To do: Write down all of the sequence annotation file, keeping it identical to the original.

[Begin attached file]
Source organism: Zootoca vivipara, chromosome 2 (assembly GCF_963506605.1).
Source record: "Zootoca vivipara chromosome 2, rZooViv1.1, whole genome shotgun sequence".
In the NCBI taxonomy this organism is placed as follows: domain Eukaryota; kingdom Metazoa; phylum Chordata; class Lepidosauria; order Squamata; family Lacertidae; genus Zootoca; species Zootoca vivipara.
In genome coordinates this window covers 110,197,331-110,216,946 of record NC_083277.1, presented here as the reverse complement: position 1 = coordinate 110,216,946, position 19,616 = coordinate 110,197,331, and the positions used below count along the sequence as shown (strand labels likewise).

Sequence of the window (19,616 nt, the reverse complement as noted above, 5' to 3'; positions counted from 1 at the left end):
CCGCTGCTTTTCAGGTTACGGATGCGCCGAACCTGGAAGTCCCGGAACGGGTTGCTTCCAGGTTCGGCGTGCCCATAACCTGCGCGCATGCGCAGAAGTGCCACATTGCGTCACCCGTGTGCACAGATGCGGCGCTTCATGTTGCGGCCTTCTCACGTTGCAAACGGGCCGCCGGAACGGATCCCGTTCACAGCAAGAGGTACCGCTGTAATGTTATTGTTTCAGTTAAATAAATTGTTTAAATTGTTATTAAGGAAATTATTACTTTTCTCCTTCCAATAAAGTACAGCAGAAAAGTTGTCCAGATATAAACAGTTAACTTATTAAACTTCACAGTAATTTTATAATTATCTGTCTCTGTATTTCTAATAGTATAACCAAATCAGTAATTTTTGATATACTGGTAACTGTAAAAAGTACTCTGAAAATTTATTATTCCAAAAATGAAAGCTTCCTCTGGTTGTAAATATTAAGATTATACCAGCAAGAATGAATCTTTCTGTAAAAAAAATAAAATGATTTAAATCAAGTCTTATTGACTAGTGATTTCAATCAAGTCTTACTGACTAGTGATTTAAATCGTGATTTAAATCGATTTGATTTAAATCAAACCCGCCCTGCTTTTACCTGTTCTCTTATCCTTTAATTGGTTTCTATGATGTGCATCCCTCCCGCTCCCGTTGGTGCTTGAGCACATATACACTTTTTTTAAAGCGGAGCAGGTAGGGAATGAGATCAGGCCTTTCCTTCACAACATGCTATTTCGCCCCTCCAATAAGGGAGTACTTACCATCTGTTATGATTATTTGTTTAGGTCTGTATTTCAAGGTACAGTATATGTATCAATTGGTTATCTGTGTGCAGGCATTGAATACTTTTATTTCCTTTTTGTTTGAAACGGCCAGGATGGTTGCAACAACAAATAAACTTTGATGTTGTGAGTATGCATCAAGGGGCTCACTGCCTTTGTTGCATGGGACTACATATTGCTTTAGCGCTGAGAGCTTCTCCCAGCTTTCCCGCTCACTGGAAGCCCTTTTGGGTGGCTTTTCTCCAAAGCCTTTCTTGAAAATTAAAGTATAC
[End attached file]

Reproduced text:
Source organism: Zootoca vivipara, chromosome 2 (assembly GCF_963506605.1).
Source record: "Zootoca vivipara chromosome 2, rZooViv1.1, whole genome shotgun sequence".
In the NCBI taxonomy this organism is placed as follows: domain Eukaryota; kingdom Metazoa; phylum Chordata; class Lepidosauria; order Squamata; family Lacertidae; genus Zootoca; species Zootoca vivipara.
In genome coordinates this window covers 110,197,331-110,216,946 of record NC_083277.1, presented here as the reverse complement: position 1 = coordinate 110,216,946, position 19,616 = coordinate 110,197,331, and the positions used below count along the sequence as shown (strand labels likewise).

Sequence of the window (19,616 nt, the reverse complement as noted above, 5' to 3'; positions counted from 1 at the left end):
CCGCTGCTTTTCAGGTTACGGATGCGCCGAACCTGGAAGTCCCGGAACGGGTTGCTTCCAGGTTCGGCGTGCCCATAACCTGCGCGCATGCGCAGAAGTGCCACATTGCGTCACCCGTGTGCACAGATGCGGCGCTTCATGTTGCGGCCTTCTCACGTTGCAAACGGGCCGCCGGAACGGATCCCGTTCACAGCAAGAGGTACCGCTGTAATGTTATTGTTTCAGTTAAATAAATTGTTTAAATTGTTATTAAGGAAATTATTACTTTTCTCCTTCCAATAAAGTACAGCAGAAAAGTTGTCCAGATATAAACAGTTAACTTATTAAACTTCACAGTAATTTTATAATTATCTGTCTCTGTATTTCTAATAGTATAACCAAATCAGTAATTTTTGATATACTGGTAACTGTAAAAAGTACTCTGAAAATTTATTATTCCAAAAATGAAAGCTTCCTCTGGTTGTAAATATTAAGATTATACCAGCAAGAATGAATCTTTCTGTAAAAAAAATAAAATGATTTAAATCAAGTCTTATTGACTAGTGATTTCAATCAAGTCTTACTGACTAGTGATTTAAATCGTGATTTAAATCGATTTGATTTAAATCAAACCCGCCCTGCTTTTACCTGTTCTCTTATCCTTTAATTGGTTTCTATGATGTGCATCCCTCCCGCTCCCGTTGGTGCTTGAGCACATATACACTTTTTTTAAAGCGGAGCAGGTAGGGAATGAGATCAGGCCTTTCCTTCACAACATGCTATTTCGCCCCTCCAATAAGGGAGTACTTACCATCTGTTATGATTATTTGTTTAGGTCTGTATTTCAAGGTACAGTATATGTATCAATTGGTTATCTGTGTGCAGGCATTGAATACTTTTATTTCCTTTTTGTTTGAAACGGCCAGGATGGTTGCAACAACAAATAAACTTTGATGTTGTGAGTATGCATCAAGGGGCTCACTGCCTTTGTTGCATGGGACTACATATTGCTTTAGCGCTGAGAGCTTCTCCCAGCTTTCCCGCTCACTGGAAGCCCTTTTGGGTGGCTTTTCTCCAAAGCCTTTCTTGAAAATTAAAGTATAC